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Given our depth, I like the point of emphasis.  But my issue has never been the contact on the perimeter.  Oftentimes a touch on the perimeter results in a call.  Yet inside the paint, a defender can mug an offensive player, yet no call.  A hack is a hack whether it is inside or outside the paint. 

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Given our depth, I like the point of emphasis. But my issue has never been the contact on the perimeter. Oftentimes a touch on the perimeter results in a call. Yet inside the paint, a defender can mug an offensive player, yet no call. A hack is a hack whether it is inside or outside the paint.

But perimeter chucking disrupts offensive flow or doesn't allow any flow whatsoever and leads to 59-58 games. There is always goin to be a discrepancy in how the game is called on the perimeter versus the inside game.

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Given our depth, I like the point of emphasis. But my issue has never been the contact on the perimeter. Oftentimes a touch on the perimeter results in a call. Yet inside the paint, a defender can mug an offensive player, yet no call. A hack is a hack whether it is inside or outside the paint.

But perimeter chucking disrupts offensive flow or doesn't allow any flow whatsoever and leads to 59-58 games. There is always goin to be a discrepancy in how the game is called on the perimeter versus the inside game.

 

I have to respectfully disagree, a push on the back within the paint can disrupt the offensive flow as much as a perimeter cross-check.  It is all a matter of perspective.  For example, Andre could get pushed and pulled and hit last year, yet he would rarely get a call, but if he leaned on the opposing post player, he would get called.  It led to subjective ref'ing at best.  At least on the perimeter, guards could look for consistency in the calls.  More often than not, the perimeter calls were made early, and then during the last ten to fifteen minutes, pretty much anything went.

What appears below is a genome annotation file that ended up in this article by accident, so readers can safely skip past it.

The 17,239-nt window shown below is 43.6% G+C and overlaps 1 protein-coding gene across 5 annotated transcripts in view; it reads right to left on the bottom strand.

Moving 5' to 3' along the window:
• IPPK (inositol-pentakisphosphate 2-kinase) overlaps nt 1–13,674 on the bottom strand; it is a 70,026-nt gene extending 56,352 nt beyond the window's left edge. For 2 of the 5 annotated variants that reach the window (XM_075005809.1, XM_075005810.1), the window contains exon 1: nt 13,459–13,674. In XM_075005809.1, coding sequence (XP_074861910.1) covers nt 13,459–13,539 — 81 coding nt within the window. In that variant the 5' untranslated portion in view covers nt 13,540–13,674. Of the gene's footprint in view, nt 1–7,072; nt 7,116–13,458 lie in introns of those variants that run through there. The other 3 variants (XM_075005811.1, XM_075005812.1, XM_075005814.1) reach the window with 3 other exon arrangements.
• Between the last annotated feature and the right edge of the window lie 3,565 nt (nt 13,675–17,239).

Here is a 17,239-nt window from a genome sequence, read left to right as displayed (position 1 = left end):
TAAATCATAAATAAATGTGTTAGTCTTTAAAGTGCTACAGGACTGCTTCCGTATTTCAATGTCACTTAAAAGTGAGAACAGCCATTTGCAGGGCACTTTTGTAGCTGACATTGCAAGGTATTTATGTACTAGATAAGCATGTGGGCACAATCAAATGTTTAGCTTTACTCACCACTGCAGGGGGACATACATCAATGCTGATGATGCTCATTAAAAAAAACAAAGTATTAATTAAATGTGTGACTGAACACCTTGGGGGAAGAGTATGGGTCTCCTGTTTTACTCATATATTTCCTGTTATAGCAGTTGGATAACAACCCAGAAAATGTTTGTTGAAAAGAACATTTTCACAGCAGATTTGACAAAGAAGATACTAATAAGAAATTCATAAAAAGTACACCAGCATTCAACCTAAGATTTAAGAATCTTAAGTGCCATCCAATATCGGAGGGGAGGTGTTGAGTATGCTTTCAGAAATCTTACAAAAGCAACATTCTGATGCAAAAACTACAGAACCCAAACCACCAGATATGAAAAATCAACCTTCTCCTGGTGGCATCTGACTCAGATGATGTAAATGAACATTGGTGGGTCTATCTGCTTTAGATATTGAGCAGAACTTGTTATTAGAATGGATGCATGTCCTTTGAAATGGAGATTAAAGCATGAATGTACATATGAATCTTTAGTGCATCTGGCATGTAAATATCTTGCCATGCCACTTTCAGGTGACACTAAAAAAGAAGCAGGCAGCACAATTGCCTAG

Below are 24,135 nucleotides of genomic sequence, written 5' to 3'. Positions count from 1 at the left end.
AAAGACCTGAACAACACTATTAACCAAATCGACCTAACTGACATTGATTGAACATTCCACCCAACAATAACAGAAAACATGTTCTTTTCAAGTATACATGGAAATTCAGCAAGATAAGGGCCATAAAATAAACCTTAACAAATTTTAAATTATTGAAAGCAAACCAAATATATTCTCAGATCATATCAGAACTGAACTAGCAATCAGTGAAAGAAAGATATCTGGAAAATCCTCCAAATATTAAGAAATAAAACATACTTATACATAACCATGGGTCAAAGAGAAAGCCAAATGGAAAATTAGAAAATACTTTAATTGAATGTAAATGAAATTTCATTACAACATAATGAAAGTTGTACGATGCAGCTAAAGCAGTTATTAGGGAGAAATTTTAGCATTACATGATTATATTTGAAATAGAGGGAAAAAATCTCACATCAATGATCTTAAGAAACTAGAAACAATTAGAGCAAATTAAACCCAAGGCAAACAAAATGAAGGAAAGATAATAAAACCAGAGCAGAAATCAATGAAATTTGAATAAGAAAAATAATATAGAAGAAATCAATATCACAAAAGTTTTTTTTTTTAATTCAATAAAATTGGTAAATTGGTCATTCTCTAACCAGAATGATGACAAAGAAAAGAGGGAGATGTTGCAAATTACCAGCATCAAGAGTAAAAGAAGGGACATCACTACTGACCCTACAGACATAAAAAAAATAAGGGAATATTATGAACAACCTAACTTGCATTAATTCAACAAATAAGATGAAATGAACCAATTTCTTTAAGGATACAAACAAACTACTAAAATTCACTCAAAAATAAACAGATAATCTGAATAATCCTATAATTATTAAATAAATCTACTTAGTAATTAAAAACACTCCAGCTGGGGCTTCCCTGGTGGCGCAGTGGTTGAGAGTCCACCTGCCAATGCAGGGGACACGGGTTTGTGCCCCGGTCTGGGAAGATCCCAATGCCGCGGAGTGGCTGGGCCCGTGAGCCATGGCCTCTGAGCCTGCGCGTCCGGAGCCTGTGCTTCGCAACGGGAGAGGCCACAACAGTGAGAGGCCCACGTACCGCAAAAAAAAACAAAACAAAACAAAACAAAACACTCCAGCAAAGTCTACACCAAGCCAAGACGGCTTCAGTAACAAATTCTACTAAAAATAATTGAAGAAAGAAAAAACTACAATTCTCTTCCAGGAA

The NCAA can talk all they want about points of emphasis and so forth, but it comes down to individual refs making calls and staying consistent throughout the entire contest. 

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Given our depth, I like the point of emphasis. But my issue has never been the contact on the perimeter. Oftentimes a touch on the perimeter results in a call. Yet inside the paint, a defender can mug an offensive player, yet no call. A hack is a hack whether it is inside or outside the paint.

But perimeter chucking disrupts offensive flow or doesn't allow any flow whatsoever and leads to 59-58 games. There is always goin to be a discrepancy in how the game is called on the perimeter versus the inside game.

 

I have to respectfully disagree, a push on the back within the paint can disrupt the offensive flow as much as a perimeter cross-check.  It is all a matter of perspective.  For example, Andre could get pushed and pulled and hit last year, yet he would rarely get a call, but if he leaned on the opposing post player, he would get called.  It led to subjective ref'ing at best.  At least on the perimeter, guards could look for consistency in the calls.  More often than not, the perimeter calls were made early, and then during the last ten to fifteen minutes, pretty much anything went.